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Profile: Reginald Powell

Reginald Powell was a participant or observer in the following events:

This piece of metal, apparently showing the red, white, and blue stripes worn by American Airlines, is said to be a piece of wreckage from Flight 77.This piece of metal, apparently showing the red, white, and blue stripes worn by American Airlines, is said to be a piece of wreckage from Flight 77. [Source: Associated Press]Some emergency responders and other witnesses are surprised at the lack of major plane debris at the Flight 77 crash site at the Pentagon:
bullet Brian Ladd of the Fort Myer Fire Department arrives at the scene a few minutes after the attack. Yet, “Expecting to see pieces of the wings or fuselage,” he instead reportedly sees “millions of tiny pieces” of debris spread “everywhere.” [Goldberg et al., 2007, pp. 68]
bullet Captain John Durrer of the Metropolitan Washington Airports Authority Fire Department also arrives within minutes of the crash. He will later recall thinking: “Well where’s the airplane, you know, where’s the parts to it? You would think there’d be something.” Reportedly, “The near total disintegration of the plane had left only a multitude of bits scattered outside the building.” [Goldberg et al., 2007, pp. 70]
bullet Sergeant Ronald Galey, a helicopter pilot with the US Park Police, arrives over the Pentagon in his helicopter within minutes of the attack (see Shortly After 9:37 a.m. September 11, 2001). He will describe what he sees there: “[I]t was a relatively small hole in the side of the building. I’m going, ‘This couldn’t possibly have been a 757.’ There’s absolutely nothing that you could identify as an aircraft part anywhere around there. Nothing. Just couldn’t have been.” Galey will add, “I just can’t emphasize enough, the initial damage, looking at it, it just didn’t look like a 757 hit that building.” [US Naval Historical Center, 11/20/2001]
bullet Sergeant Keith Bohn, another Park Police helicopter pilot, lands his helicopter near the crash site shortly after the attack. He will recall: “When I landed on the scene, there was actually a particular slit into the side of the Pentagon, which is hard to believe that an aircraft made it, but it’s that small of a slit.… I could not see any aviation parts. I couldn’t see an engine or a wing. There was just rubble, pieces, small pieces.” [US Naval Historical Center, 11/19/2001]
bullet Steve DeChiaro, the president of a New Jersey technology firm, had just arrived at the Pentagon when it was hit and ran toward the crash site. He will recall: “But when I looked at the site, my brain could not resolve the fact that it was a plane because it only seemed like a small hole in the building. No tail. No wings. No nothing.” [Scripps Howard News Service, 8/1/2002]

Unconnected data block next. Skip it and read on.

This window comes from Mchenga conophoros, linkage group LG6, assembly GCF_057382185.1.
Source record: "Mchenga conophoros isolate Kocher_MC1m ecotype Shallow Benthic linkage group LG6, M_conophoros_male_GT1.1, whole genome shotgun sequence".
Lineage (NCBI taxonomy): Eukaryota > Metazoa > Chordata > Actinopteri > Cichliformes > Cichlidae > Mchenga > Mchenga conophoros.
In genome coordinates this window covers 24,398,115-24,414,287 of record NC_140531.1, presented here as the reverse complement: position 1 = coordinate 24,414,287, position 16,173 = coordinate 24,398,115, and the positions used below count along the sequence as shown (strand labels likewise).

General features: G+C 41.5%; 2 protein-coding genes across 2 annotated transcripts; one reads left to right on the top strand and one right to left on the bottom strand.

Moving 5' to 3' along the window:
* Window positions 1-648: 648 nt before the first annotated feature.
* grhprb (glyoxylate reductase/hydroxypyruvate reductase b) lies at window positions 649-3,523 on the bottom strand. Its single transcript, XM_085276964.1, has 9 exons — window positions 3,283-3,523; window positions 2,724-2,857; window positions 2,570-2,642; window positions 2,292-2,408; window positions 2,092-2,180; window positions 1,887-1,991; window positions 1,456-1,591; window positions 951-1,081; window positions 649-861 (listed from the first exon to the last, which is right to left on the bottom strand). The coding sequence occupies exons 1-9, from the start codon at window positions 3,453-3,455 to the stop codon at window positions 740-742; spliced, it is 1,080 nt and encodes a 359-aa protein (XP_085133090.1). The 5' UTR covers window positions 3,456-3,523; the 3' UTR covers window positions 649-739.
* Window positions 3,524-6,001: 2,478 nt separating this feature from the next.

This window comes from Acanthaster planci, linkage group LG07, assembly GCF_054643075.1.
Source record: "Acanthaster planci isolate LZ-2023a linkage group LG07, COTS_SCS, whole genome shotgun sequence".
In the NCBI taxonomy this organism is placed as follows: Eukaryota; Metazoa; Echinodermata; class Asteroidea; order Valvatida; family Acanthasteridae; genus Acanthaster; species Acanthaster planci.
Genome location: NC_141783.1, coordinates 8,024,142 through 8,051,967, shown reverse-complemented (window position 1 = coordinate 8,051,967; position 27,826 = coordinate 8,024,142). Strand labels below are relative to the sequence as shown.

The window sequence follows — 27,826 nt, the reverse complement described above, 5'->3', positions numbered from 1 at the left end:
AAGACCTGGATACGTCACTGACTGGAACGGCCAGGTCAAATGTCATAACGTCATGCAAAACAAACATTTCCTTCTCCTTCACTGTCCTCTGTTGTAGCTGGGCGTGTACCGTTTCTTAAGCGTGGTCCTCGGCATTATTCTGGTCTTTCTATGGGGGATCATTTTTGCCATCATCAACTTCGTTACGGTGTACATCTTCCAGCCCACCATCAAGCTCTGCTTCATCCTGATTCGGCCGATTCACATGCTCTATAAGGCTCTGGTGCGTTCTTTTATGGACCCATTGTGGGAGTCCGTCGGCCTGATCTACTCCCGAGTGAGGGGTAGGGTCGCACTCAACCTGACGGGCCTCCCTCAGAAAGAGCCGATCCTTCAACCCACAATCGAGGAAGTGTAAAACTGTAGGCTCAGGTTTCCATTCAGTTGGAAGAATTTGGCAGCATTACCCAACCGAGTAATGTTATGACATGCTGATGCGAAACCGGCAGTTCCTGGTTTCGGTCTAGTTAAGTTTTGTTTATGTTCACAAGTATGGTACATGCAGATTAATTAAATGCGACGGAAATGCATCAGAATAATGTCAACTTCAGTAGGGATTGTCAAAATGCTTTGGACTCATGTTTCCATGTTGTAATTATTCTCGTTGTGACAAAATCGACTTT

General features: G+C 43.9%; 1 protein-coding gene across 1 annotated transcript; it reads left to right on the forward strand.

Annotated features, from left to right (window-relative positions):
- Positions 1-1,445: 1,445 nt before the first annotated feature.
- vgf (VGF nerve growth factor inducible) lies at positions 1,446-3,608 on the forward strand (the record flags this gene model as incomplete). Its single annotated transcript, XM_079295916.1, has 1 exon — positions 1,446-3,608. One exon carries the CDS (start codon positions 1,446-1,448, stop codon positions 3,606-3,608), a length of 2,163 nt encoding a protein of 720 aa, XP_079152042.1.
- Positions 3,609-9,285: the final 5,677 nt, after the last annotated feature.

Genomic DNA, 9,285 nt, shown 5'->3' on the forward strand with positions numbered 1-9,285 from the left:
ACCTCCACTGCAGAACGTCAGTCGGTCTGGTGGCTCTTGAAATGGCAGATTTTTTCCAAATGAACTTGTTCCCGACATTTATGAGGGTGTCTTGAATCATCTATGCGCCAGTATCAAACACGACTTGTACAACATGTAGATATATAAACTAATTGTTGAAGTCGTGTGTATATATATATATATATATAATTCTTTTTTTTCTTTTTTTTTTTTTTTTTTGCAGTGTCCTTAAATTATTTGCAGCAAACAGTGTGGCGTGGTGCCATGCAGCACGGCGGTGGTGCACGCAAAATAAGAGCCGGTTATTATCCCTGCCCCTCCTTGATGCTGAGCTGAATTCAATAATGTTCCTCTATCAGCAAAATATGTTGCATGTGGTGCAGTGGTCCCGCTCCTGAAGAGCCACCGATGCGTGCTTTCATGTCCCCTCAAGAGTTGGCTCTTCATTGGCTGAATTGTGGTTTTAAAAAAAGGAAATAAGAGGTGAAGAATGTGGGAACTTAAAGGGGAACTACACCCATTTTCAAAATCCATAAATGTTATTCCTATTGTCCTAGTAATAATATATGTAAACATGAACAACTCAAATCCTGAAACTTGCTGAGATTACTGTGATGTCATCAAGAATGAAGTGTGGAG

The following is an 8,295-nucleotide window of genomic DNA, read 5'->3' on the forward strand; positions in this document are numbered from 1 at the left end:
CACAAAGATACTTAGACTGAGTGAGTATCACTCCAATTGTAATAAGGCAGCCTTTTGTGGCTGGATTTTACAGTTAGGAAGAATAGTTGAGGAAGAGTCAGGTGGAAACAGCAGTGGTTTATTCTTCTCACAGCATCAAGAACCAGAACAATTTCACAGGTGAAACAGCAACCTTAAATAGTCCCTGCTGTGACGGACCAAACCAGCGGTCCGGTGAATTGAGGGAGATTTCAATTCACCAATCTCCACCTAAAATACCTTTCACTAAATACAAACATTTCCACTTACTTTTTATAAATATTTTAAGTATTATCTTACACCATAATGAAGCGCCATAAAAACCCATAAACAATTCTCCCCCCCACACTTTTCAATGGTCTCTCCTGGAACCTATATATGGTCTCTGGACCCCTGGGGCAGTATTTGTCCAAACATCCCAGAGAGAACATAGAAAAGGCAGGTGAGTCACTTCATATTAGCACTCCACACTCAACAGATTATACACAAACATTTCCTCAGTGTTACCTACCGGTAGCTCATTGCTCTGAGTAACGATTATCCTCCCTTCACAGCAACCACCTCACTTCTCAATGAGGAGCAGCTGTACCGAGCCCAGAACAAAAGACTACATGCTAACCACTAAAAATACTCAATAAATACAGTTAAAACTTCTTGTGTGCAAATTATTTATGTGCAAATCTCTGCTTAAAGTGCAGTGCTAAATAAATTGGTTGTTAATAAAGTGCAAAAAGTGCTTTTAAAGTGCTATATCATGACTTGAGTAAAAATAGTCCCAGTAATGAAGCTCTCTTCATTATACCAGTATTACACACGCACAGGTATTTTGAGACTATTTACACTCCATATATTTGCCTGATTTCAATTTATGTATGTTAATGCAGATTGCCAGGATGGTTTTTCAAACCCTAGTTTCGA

bullet Early in the afternoon, CNN Pentagon correspondent Jamie McIntyre reports: “[T]he only pieces left that you can see are small enough that you can pick up in your hand. There are no large tail sections, wing sections, fuselage, nothing like that anywhere around, which would indicate that the entire plane crashed into the side of the Pentagon and then caused the side to collapse.” [CNN, 9/11/2001]
bullet Sheryl Alleger, a Navy officer at the Pentagon, goes past the crash site in an ambulance in the afternoon. She will recall: “[Y]ou couldn’t see any bits of the airplane, that was the thing that got me.… I expected to see the tail sticking out.… But—nothing. It was like the building swallowed the plane.” [Hilton, 2002, pp. 143]
bullet Eileen Murphy, a nurse at the Pentagon’s DiLorenzo Tricare Health Clinic, will recall: “I expected to see the airplane, so I guess my initial impression was: ‘Where’s the plane? How come there’s not a plane?’ I would have thought the building would have stopped it and somehow we would have seen something like part of, or half of the plane, or the lower part, or the back of the plane. So it was just a real surprise that the plane wasn’t there.” [Office of Medical History, 9/2004, pp. 96]
bullet Sergeant Reginald Powell, a radiologist at the DiLorenzo Tricare Health Clinic, will say: “I was in awe that I saw no plane, nothing left from the plane. It was like it disintegrated as it went into the building.” [Office of Medical History, 9/2004, pp. 119]
bullet Captain Dennis Gilroy, acting commander of the Fort Myer Fire Department, reportedly “wondered why he saw no aircraft parts” when he arrives at the scene. [Goldberg et al., 2007, pp. 68]
Other witnesses will say they come across some pieces of plane debris:
bullet Rich Fitzharris, an electrical engineer working at the Pentagon, later remembers seeing “small pieces of debris, the largest of which might have been part of an engine shroud.” [Mlakar et al., 1/2003, pp. 13 pdf file]
bullet Allyn Kilsheimer, a structural engineer who arrives at the Pentagon at about 5:00 p.m., will recall: “I picked up parts of the plane with the airline markings on them. I held in my hand the tail section of the plane.” [Popular Mechanics, 3/2005; Goldberg et al., 2007, pp. 100]